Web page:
From Northern Ireland, lessons on disrupting the polarization of Israeli and Palestinian youth

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By allmepadmin / August 1 2019

In a thoughtful opinion piece in The Times of Israel, writer Jonah Naghi discussed the International Fund for Ireland as a model for promoting Israeli-Palestinian reconciliation. The Irish fund, which helped build people-to-people understanding and establish sustainable peace agreement in Northern Ireland, is the conceptual framework behind ALLMEP’s International Fund for Israeli-Palestinian Peace. ALLMEP recently championed the introduction of the bi-cameral, bi-partisan Partnership Fund for Peace Act as a step towards establishing an International Fund for Israeli-Palestinian Peace. Such a fund, Naghi argues, has the potential to disrupt the polarization of Israeli and Palestinian youth by investing in people-to-people peacebuilding programs at a significant scale:

“These generational divisions may also be explained by the different eras in which they have lived. Older Israelis and Palestinians lived during the time of the Oslo Accords, when there was greater freedom of movement and interaction between them and a stronger sense of hope for peace in the environment. In contrast, Israeli and Palestinian youths have only witnessed violence. Many of them grew up when the Oslo Accords collapsed and they saw the violence that came out of the Second Intifada and the multiple wars in Gaza. They have also had less opportunities to interact with and humanize each other, and have not witnessed any public handshakes between their respective leaders, and are thus more skeptical about the possibility of making peace with their adversaries.

Another explanation for the generational divide may be the change in demographics. Israeli Jewish youths are becoming increasingly Orthodox due to higher birth rates within haredi and other religious communities. Orthodox communities may be more opposed to a two-state solution for several reasons. One is that they may not want to divide the land for religious reasons. Another factor may be that the religious communities in Israel have been neglected by Israel’s peace camp. Indeed, Israel’s peace camp has been historically dominated by the secular Ashkenazi communities, and they have failed to branch out to the Mizrahi and religious communities in Israel, preventing them from having as many interactions with Palestinians.

An international fund, however, may be able to help overcome these obstacles. With more financial capital, grassroots movements could start to bring more Israeli and Palestinian youths together so they can re-humanize each other and develop a culture of peace. Moreover, an international fund would give grassroots movements the financial capacity they need to broaden their base outside of the secular communities and bring more people from the next generation of religious Jews and Palestinians into contact with each other as well.”

Read the full op-ed at The Times of Israel

 

Photo Credit: Ibraheem Abu Mustafa/Reuters 

From Northern Ireland, lessons on disrupting the polarization of Israeli and Palestinian youth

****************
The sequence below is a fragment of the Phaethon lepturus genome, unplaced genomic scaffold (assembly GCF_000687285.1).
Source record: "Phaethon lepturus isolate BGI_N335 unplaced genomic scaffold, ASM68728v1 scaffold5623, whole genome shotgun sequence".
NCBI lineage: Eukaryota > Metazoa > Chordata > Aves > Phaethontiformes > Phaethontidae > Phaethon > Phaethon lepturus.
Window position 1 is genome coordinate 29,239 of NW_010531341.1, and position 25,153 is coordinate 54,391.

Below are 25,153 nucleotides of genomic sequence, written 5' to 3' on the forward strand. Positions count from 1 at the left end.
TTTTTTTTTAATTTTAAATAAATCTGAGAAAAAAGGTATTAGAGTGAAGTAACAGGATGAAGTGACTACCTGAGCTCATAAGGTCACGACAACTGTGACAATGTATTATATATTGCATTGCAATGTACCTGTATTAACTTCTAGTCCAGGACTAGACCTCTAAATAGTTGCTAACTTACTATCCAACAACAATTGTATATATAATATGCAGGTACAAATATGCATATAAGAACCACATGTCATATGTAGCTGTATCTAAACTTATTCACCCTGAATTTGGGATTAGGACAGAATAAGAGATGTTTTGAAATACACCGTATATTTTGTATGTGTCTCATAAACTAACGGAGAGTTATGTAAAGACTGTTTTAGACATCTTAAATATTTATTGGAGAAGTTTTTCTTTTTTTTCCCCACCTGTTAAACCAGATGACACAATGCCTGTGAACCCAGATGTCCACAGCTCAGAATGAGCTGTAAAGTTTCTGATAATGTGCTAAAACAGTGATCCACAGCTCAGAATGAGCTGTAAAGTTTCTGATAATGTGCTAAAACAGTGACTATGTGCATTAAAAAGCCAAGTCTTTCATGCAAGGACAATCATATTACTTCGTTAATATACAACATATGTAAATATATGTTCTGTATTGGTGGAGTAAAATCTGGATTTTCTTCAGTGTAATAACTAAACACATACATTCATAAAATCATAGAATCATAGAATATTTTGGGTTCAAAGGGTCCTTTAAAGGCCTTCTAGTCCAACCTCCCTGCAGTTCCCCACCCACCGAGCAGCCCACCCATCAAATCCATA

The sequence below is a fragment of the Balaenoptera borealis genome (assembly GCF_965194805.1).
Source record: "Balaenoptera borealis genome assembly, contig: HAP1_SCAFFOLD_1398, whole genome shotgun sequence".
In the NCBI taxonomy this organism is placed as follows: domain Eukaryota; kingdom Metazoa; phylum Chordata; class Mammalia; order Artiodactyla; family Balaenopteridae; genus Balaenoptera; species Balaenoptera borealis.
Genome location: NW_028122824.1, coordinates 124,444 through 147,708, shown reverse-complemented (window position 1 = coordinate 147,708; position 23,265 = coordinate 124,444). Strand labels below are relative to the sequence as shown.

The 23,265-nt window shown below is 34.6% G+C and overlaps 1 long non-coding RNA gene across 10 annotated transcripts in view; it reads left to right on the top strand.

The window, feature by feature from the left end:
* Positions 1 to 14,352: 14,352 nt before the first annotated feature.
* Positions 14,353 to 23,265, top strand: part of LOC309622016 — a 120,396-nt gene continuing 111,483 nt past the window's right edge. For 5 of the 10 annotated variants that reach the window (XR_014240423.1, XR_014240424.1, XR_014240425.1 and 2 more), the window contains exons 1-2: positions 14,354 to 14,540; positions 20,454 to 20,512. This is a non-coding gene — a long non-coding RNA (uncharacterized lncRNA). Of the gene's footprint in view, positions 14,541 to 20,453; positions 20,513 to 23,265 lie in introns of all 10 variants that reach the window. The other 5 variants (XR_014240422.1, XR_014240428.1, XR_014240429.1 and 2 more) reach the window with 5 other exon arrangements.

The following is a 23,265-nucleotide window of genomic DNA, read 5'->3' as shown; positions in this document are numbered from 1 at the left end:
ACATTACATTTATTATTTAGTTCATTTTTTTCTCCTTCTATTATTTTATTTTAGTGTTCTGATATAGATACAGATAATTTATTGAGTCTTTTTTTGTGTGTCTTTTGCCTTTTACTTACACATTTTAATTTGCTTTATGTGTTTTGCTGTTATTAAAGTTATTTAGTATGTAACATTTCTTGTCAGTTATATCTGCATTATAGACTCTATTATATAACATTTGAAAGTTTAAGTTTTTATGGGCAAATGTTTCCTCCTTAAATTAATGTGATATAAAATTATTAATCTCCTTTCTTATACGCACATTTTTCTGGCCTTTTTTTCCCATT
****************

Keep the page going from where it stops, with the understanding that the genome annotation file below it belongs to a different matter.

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In a thoughtful opinion piece in The Times of Israel, writer Jonah Naghi discussed the International Fund for Ireland as a model for promoting Israeli-Palestinian reconciliation. The Irish fund, which helped build people-to-people understanding and establish sustainable peace agreement in Northern Ireland, is the conceptual framework behind ALLMEP’s International Fund for Israeli-Palestinian Peace. ALLMEP recently championed the introduction of the bi-cameral, bi-partisan Partnership Fund for Peace Act as a step towards establishing an International Fund for Israeli-Palestinian Peace. Such a fund, Naghi argues, has the potential to disrupt the polarization of Israeli and Palestinian youth by investing in people-to-people peacebuilding programs at a significant scale: “These generational divisions may also be explained by the different eras in which they have lived. Older Israelis and Palestinians lived during the time of the Oslo Accords, when there was greater freedom of movement and interaction between them and a stronger sense of hope for peace in the environment. In contrast, Israeli and Palestinian youths have only witnessed violence. Many of them grew up when the Oslo Accords collapsed and they saw the violence that came out of the Second Intifada and the multiple wars in Gaza. They have also had less opportunities to interact with and humanize each other, and have not witnessed any public handshakes between their respective leaders, and are thus more skeptical about the possibility of making peace with their adversaries. Another explanation for the generational divide may be the change in demographics. Israeli Jewish youths are becoming increasingly Orthodox due to higher birth rates within haredi and other religious communities. Orthodox communities may be more opposed to a two-state solution for several reasons. One is that they may not want to divide the land for religious […]

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